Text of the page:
A Southeast Missourian reporter was barred Tuesday from a Cape Girardeau School District budget task force meeting, the latest chapter in a dispute over the public's right to know about a process that eventually will affect district students, parents and taxpayers.
After receiving a letter from Missouri Press Association attorney Jean Maneke insisting that the district is in violation of Missouri's open meetings law, superintendent Mark Bowles maintained his stance that reporters should be turned away from attending and asked the reporter to leave. Bowles also said some task force members "may be limited in what they could tell" the media.
The task force, appointed by Bowles in October and made up of 64 school employees and 45 community members, has been asked to make recommendations for cutting $2.2 million from the district's $35 million budget.
District resident and businessman Robin Cole isn't on the task force, but Bowles permitted him into task force subcommittee meetings Tuesday. Cole said he volunteered for the task force earlier but wasn't selected.
In the groups he observed, members discussed closing Franklin Elementary School at a savings of $1.1 million, offering early retirement incentives, cutting dental insurance, raising class sizes, reducing the number of days in the school year and charging for parking and extracurricular activities, Cole said.
"I am certain the public must have confidence in a process where such urgent decisions are being made, but without an open process, how can the public have confidence?" he said.
The Southeast Missourian was allowed to attend an organizational meeting of the task force Oct. 27. However, on Monday, Bowles called the Southeast Missourian to say district attorney Joe Russell confirmed his opinion that media could be barred from task force meetings.
In the same phone call, Bowles said he understood that budget cutting initially was supposed to be a public process, but he wanted to create a "confidential environment" for those serving on the task force and felt media presence would inhibit their work.
The task force began a two-week series of meetings Nov. 3 to decide what expenditures could be eliminated to save money. Their final meeting is scheduled for Thursday night. Bowles will take their recommendations to the school board at their December meeting.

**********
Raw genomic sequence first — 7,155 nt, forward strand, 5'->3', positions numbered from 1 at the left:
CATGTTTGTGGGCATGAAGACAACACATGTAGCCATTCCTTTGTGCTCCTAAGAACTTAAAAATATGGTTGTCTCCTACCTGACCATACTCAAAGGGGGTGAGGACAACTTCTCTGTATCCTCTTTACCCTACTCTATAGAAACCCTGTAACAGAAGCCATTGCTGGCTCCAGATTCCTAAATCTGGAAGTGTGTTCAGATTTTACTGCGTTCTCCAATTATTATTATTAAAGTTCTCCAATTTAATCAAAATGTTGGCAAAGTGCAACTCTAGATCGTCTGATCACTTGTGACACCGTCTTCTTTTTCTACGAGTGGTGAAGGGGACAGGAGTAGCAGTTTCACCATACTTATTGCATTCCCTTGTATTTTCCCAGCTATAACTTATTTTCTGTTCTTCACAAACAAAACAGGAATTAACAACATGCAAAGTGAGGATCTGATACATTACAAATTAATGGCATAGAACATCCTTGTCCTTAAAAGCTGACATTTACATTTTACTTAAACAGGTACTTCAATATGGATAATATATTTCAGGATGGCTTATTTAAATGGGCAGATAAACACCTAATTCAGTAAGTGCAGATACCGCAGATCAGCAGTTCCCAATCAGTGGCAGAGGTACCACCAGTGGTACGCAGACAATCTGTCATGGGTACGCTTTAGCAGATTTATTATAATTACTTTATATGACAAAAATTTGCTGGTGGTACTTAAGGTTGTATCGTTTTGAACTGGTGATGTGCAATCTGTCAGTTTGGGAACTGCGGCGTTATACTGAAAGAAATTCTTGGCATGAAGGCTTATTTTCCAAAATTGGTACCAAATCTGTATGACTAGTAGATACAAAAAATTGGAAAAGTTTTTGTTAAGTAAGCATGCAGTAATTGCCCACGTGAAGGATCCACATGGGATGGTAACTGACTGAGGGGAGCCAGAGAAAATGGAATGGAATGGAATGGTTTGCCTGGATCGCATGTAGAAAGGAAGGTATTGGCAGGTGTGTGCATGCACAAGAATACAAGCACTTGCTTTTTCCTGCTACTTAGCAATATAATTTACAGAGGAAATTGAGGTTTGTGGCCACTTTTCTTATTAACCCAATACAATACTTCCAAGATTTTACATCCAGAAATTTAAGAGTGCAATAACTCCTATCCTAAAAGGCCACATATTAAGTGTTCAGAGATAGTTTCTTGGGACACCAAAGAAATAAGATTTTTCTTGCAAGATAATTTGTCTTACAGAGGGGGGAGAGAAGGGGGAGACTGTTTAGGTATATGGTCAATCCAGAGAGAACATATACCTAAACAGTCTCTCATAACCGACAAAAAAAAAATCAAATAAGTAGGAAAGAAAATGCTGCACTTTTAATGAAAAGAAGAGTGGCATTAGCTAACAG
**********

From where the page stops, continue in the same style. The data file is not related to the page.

District attorney's view
The reason district attorney Joe Russell said he gave Bowles for not allowing media into the meetings revolves around the Sunshine Law's definition of a public body.
The law requires that any meeting of a public body be open to the public with the exception of only four topics: legal actions; leasing, purchase or sale of real estate; personnel matters; and probation, expulsion or graduation of identifiable students.
Russell claims the task force isn't a public body.
"The group you're talking about was appointed by the superintendent, not the school board, and will not be reporting to the school board. Consequently, I don't think they're a public body," Russell said Tuesday.
But Maneke, a Missouri Sunshine Law expert based in Kansas City, cited Section 610.010 of the state statute: "A public governmental body includes any administrative or governmental entity created by ... order ... of any political subdivision or district."
Early in the school board's existence, it authorized itself to hire a superintendent, she said.
"I believe the superintendent is clearly a governmental body himself, and the fact that he has created this task force means it's subject to the Sunshine Law," Maneke said.
Her letter was faxed to both Bowles and the school district's attorney before Tuesday's task force meeting. It was hand delivered by a Southeast Missourian reporter to Bowles, also before the meeting.
Bowles did not read the letter at that time but said he would turn it over to Russell today.
335-6611, extension 128On the force
The following is a list of members of the Cape Girardeau budget task force. A * denotes the member is a school employee:
Mark Bowles *
Ruth Ann Orr*